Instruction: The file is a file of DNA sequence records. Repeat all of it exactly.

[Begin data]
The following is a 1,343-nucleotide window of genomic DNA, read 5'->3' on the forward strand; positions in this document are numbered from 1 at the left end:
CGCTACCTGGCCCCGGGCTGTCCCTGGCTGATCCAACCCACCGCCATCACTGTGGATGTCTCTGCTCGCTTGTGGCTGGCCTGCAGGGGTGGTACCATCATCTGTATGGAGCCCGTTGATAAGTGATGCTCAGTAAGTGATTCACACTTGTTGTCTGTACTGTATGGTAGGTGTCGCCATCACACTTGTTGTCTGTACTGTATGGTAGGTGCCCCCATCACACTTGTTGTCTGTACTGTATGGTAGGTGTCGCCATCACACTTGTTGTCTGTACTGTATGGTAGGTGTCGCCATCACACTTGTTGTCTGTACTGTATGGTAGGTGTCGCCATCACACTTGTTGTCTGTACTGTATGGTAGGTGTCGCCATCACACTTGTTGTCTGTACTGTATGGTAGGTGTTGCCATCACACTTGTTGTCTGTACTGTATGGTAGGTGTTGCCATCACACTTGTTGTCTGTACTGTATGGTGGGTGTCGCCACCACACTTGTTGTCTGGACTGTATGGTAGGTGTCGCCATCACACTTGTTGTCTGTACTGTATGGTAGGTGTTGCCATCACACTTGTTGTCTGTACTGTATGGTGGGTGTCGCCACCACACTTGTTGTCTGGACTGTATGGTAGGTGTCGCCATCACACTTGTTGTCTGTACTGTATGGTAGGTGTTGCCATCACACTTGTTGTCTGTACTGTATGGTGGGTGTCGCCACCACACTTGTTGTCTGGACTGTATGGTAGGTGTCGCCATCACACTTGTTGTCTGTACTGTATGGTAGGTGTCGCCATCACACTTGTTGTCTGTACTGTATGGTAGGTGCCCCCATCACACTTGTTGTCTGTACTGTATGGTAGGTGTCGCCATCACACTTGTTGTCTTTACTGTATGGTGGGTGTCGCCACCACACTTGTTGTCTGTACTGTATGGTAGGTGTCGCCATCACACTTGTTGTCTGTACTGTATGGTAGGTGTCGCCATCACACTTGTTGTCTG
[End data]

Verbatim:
The following is a 1,343-nucleotide window of genomic DNA, read 5'->3' on the forward strand; positions in this document are numbered from 1 at the left end:
CGCTACCTGGCCCCGGGCTGTCCCTGGCTGATCCAACCCACCGCCATCACTGTGGATGTCTCTGCTCGCTTGTGGCTGGCCTGCAGGGGTGGTACCATCATCTGTATGGAGCCCGTTGATAAGTGATGCTCAGTAAGTGATTCACACTTGTTGTCTGTACTGTATGGTAGGTGTCGCCATCACACTTGTTGTCTGTACTGTATGGTAGGTGCCCCCATCACACTTGTTGTCTGTACTGTATGGTAGGTGTCGCCATCACACTTGTTGTCTGTACTGTATGGTAGGTGTCGCCATCACACTTGTTGTCTGTACTGTATGGTAGGTGTCGCCATCACACTTGTTGTCTGTACTGTATGGTAGGTGTCGCCATCACACTTGTTGTCTGTACTGTATGGTAGGTGTTGCCATCACACTTGTTGTCTGTACTGTATGGTAGGTGTTGCCATCACACTTGTTGTCTGTACTGTATGGTGGGTGTCGCCACCACACTTGTTGTCTGGACTGTATGGTAGGTGTCGCCATCACACTTGTTGTCTGTACTGTATGGTAGGTGTTGCCATCACACTTGTTGTCTGTACTGTATGGTGGGTGTCGCCACCACACTTGTTGTCTGGACTGTATGGTAGGTGTCGCCATCACACTTGTTGTCTGTACTGTATGGTAGGTGTTGCCATCACACTTGTTGTCTGTACTGTATGGTGGGTGTCGCCACCACACTTGTTGTCTGGACTGTATGGTAGGTGTCGCCATCACACTTGTTGTCTGTACTGTATGGTAGGTGTCGCCATCACACTTGTTGTCTGTACTGTATGGTAGGTGCCCCCATCACACTTGTTGTCTGTACTGTATGGTAGGTGTCGCCATCACACTTGTTGTCTTTACTGTATGGTGGGTGTCGCCACCACACTTGTTGTCTGTACTGTATGGTAGGTGTCGCCATCACACTTGTTGTCTGTACTGTATGGTAGGTGTCGCCATCACACTTGTTGTCTG